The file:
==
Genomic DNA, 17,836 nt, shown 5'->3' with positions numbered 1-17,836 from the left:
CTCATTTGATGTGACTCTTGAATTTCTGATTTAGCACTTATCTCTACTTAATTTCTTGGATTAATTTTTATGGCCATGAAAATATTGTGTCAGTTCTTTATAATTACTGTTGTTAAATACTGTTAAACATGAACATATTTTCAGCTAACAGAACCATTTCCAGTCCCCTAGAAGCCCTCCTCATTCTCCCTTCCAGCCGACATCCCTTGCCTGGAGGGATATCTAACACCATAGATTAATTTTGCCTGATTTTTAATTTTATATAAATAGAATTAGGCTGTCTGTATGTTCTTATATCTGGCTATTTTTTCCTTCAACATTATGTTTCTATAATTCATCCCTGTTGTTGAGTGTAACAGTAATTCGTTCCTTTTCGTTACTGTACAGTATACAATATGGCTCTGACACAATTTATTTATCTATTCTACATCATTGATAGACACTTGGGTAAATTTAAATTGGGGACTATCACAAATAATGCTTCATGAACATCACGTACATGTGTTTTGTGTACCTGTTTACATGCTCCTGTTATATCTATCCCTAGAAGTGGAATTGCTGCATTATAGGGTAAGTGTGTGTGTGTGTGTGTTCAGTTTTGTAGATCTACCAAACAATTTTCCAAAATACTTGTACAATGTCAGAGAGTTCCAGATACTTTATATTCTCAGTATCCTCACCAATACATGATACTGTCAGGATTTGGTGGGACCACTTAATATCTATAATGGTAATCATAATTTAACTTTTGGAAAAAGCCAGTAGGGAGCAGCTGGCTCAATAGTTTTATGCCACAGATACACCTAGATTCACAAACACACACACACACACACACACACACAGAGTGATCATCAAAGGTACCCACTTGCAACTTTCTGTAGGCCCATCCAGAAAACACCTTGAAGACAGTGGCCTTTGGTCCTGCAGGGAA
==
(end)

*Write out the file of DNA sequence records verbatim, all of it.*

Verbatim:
Genomic DNA, 17,836 nt, shown 5'->3' with positions numbered 1-17,836 from the left:
CTCATTTGATGTGACTCTTGAATTTCTGATTTAGCACTTATCTCTACTTAATTTCTTGGATTAATTTTTATGGCCATGAAAATATTGTGTCAGTTCTTTATAATTACTGTTGTTAAATACTGTTAAACATGAACATATTTTCAGCTAACAGAACCATTTCCAGTCCCCTAGAAGCCCTCCTCATTCTCCCTTCCAGCCGACATCCCTTGCCTGGAGGGATATCTAACACCATAGATTAATTTTGCCTGATTTTTAATTTTATATAAATAGAATTAGGCTGTCTGTATGTTCTTATATCTGGCTATTTTTTCCTTCAACATTATGTTTCTATAATTCATCCCTGTTGTTGAGTGTAACAGTAATTCGTTCCTTTTCGTTACTGTACAGTATACAATATGGCTCTGACACAATTTATTTATCTATTCTACATCATTGATAGACACTTGGGTAAATTTAAATTGGGGACTATCACAAATAATGCTTCATGAACATCACGTACATGTGTTTTGTGTACCTGTTTACATGCTCCTGTTATATCTATCCCTAGAAGTGGAATTGCTGCATTATAGGGTAAGTGTGTGTGTGTGTGTGTTCAGTTTTGTAGATCTACCAAACAATTTTCCAAAATACTTGTACAATGTCAGAGAGTTCCAGATACTTTATATTCTCAGTATCCTCACCAATACATGATACTGTCAGGATTTGGTGGGACCACTTAATATCTATAATGGTAATCATAATTTAACTTTTGGAAAAAGCCAGTAGGGAGCAGCTGGCTCAATAGTTTTATGCCACAGATACACCTAGATTCACAAACACACACACACACACACACACACACAGAGTGATCATCAAAGGTACCCACTTGCAACTTTCTGTAGGCCCATCCAGAAAACACCTTGAAGACAGTGGCCTTTGGTCCTGCAGGGAA